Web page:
gravity tremble: The variations in experienced gravity found aboard starships making use of the thrust gravity provided by nuclear pulse drives, or other discontinuous-thrust drives. Essentially, the gravity tremble refers to that portion of the thrust variation not damped out by the thrust transfer framework, leading to a predictable variation in experienced gravity around its nominal value, from the jarring on-off transitions of the earliest undamped concussion drives to the smooth and gentle oscillation (resembling a phugoid cycle) of modern fusion-pulse sail drives.

The term is also used to refer to the distinctive gait seen in long-term pulse-drive starship crewers (or, more accurately, crewers of those starships in which the pulse rate is relatively fast). With experience in maneuvering under trembling gravity, such crewers develop the habit of attuning their stride interval to the tremble frequency, pushing off and up with the drop and descending with the rise, thus gaining the most advantage from the momentarily lighter gravity.

– A Star Traveler’s Dictionary

Question: Marlinspike

Phineas Imhoff asks:

I have heard mention of the “spacers marlinspike” several times, I am curious what exactly is it for? Does it serve the same role as a traditional marlinspike, just recycled in space. Or is it something else?

It’s essentially the same tool, albeit with some minor microgravity adaptations. While there isn’t quite so much rope involved in celestime sailing vis-à-vis maritime, there’s more than enough to make such a tool useful (especially in the cargo department, for lashing of breakbulk), and that’s before you get to its handy secondary uses for poking suspicious-looking objects and rapping miscreants soundly across the base of the skull.


Mutual Annihilation

antiriot (n.): A social version of pair production.

To fully explain the antiriot, it is first necessary to explain the riot. This is a socially-accepted form of low-level terrorism found on some barbarian outworlds, in which a mob engages in violence and property destruction as a means to coerce – through embarrassment and pressure exerted by their victims – a local governance to give them, or more often their backers, whatever they want in exchange for not repeating the exercise.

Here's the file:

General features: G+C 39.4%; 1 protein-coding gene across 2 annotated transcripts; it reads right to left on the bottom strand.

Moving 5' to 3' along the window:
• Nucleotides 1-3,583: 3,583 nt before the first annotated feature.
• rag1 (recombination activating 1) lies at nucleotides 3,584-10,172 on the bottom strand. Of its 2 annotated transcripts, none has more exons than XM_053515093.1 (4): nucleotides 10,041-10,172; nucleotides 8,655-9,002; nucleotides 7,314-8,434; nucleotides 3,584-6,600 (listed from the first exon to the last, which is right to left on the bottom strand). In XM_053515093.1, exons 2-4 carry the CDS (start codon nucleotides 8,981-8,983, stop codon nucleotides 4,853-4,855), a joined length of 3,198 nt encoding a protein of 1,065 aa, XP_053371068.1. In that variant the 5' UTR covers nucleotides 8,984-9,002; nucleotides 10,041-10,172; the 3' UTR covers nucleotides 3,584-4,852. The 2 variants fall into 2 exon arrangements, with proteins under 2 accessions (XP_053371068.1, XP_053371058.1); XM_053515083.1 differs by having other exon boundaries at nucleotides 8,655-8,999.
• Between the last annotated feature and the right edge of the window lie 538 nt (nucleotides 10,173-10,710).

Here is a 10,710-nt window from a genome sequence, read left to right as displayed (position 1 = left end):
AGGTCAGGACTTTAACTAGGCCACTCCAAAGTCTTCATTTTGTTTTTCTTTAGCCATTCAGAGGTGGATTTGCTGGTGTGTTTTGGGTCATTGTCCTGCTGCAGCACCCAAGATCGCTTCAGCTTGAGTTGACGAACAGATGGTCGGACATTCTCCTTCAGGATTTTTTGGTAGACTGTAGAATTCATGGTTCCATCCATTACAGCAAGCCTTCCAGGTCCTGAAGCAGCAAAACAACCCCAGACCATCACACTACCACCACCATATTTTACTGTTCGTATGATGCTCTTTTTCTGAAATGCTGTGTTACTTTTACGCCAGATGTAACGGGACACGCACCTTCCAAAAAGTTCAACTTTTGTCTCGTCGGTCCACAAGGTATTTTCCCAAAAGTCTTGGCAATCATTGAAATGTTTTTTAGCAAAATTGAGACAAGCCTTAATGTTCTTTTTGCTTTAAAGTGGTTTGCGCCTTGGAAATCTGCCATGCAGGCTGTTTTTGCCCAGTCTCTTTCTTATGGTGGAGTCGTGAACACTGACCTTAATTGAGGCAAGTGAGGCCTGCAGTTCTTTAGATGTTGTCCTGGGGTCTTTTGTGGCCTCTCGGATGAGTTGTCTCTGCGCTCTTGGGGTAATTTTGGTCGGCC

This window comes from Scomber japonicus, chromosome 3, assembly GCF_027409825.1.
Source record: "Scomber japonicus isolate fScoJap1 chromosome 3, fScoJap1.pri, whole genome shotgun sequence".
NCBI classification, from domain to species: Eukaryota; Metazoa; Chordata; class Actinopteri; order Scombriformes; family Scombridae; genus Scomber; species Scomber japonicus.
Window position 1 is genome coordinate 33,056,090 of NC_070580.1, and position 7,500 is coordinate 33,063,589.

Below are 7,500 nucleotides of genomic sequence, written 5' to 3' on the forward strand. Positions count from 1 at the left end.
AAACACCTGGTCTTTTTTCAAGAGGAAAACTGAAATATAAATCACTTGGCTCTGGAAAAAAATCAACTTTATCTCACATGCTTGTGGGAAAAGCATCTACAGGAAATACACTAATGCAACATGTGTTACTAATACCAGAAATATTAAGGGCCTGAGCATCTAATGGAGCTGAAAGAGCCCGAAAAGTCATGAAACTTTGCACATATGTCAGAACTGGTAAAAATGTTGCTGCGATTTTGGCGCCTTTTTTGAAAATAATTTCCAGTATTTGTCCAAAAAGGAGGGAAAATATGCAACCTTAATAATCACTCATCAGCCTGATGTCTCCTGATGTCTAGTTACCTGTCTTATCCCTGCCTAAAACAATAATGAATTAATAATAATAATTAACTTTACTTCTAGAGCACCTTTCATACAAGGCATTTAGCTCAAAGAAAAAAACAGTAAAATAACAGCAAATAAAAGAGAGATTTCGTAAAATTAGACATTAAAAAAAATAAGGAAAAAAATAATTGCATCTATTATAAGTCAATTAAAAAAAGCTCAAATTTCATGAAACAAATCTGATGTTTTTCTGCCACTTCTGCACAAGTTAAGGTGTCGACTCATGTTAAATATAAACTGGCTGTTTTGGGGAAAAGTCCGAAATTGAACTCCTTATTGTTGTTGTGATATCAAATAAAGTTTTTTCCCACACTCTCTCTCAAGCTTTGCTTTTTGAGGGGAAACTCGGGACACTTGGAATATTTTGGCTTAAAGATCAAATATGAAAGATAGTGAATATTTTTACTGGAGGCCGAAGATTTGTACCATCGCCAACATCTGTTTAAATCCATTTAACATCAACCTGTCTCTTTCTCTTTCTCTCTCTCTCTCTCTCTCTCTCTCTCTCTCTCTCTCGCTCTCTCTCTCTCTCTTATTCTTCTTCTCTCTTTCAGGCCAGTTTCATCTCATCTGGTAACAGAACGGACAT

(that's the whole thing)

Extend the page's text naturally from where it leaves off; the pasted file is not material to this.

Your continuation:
As a custom, this interacts poorly with spacer culture. After all, if you break windows, loot, and set things on fire dirtside, and you get away uncaptured, the consequences are borne largely by property owners and their insurers, not by you yourself. In space or on hostile-environment worlds, however, where survival without infrastructure is anything but guaranteed, the equivalent exercise is likely to lead to any of several ways to die ugly, gasping deaths, for you and anyone else in the vicinity.

Thus, if the stereotype of a riot is a wild, drunk, angry mob smashing, looting, and burning with merry abandon, the stereotype of an antiriot is a sober, grim-looking phalanx dressed in neat station jumpsuits, rapping rioters smartly across the head with bolt keys as a prelude to throwing them out the nearest unoccupied cargo airlock in an orderly fashion.

Such an antiriot can be relied upon to assemble any time there is a riot in a spacer-dominated area, because spacers enjoy continuing to breathe and have very little sense of humor where related issues are concerned.

It is also notable that, while the law in the majority of the regions which give rise to riots and hence antiriots are concerned considers the acts constituting antirioting at least as illegal, if not more so, as those constituting rioting, law enforcement and station security forces have demonstrated a remarkable inability to stop antiriots or even to identify any but the smallest possible number of antirioters in the aftermath of such an event.  On this point, the consensus of opinion is that security forces also like to breathe.

Perhaps the most notable exception to this is the well-known case of Ngennye Station, in which the entire antiriot was arrested after the fact by a private security company relatively new to the station. That said, the case’s notoriety is a result of a hundred-strong group charged with murder and mayhem being convicted, in the end, of “negligent disposal of organic waste”, and sentenced to community service – namely, hauling back in and recycling the ex-rioters.

(It need hardly be added that the peace authority’s appointed justice was a station native.)

– A Star Traveller’s Dictionary


Trope-a-Day: Space People

Space People: Well, about three-fifths of everyone, actually.

That would be “about” principally because it’s really hard to determine, say, exactly where one draws a line between people who live on large asteroids in “habitats” and people who live on small moons in “domes”.